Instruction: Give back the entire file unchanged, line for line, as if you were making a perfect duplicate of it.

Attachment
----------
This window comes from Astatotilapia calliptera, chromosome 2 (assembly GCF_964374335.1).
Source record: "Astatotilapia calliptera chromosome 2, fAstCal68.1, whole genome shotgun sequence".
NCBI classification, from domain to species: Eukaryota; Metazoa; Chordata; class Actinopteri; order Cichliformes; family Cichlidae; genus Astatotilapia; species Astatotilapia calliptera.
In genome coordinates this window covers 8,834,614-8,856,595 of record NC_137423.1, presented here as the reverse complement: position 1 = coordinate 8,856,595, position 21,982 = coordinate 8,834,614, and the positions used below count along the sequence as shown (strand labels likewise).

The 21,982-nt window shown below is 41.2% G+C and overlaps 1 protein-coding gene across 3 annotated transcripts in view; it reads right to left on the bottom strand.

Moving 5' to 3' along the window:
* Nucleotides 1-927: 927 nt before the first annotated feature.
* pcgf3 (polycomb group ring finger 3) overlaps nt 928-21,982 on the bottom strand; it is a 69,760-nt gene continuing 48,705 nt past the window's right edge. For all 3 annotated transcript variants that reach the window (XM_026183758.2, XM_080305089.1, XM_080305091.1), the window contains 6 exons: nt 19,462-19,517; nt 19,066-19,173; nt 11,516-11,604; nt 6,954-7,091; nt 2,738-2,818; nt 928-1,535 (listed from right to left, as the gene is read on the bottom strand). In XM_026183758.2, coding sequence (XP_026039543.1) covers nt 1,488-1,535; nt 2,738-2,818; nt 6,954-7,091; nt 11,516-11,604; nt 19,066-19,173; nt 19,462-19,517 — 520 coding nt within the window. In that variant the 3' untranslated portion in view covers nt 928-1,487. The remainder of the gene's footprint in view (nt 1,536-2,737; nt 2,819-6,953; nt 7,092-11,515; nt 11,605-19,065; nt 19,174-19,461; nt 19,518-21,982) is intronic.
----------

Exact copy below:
This window comes from Astatotilapia calliptera, chromosome 2 (assembly GCF_964374335.1).
Source record: "Astatotilapia calliptera chromosome 2, fAstCal68.1, whole genome shotgun sequence".
NCBI classification, from domain to species: Eukaryota; Metazoa; Chordata; class Actinopteri; order Cichliformes; family Cichlidae; genus Astatotilapia; species Astatotilapia calliptera.
In genome coordinates this window covers 8,834,614-8,856,595 of record NC_137423.1, presented here as the reverse complement: position 1 = coordinate 8,856,595, position 21,982 = coordinate 8,834,614, and the positions used below count along the sequence as shown (strand labels likewise).

The 21,982-nt window shown below is 41.2% G+C and overlaps 1 protein-coding gene across 3 annotated transcripts in view; it reads right to left on the bottom strand.

Moving 5' to 3' along the window:
* Nucleotides 1-927: 927 nt before the first annotated feature.
* pcgf3 (polycomb group ring finger 3) overlaps nt 928-21,982 on the bottom strand; it is a 69,760-nt gene continuing 48,705 nt past the window's right edge. For all 3 annotated transcript variants that reach the window (XM_026183758.2, XM_080305089.1, XM_080305091.1), the window contains 6 exons: nt 19,462-19,517; nt 19,066-19,173; nt 11,516-11,604; nt 6,954-7,091; nt 2,738-2,818; nt 928-1,535 (listed from right to left, as the gene is read on the bottom strand). In XM_026183758.2, coding sequence (XP_026039543.1) covers nt 1,488-1,535; nt 2,738-2,818; nt 6,954-7,091; nt 11,516-11,604; nt 19,066-19,173; nt 19,462-19,517 — 520 coding nt within the window. In that variant the 3' untranslated portion in view covers nt 928-1,487. The remainder of the gene's footprint in view (nt 1,536-2,737; nt 2,819-6,953; nt 7,092-11,515; nt 11,605-19,065; nt 19,174-19,461; nt 19,518-21,982) is intronic.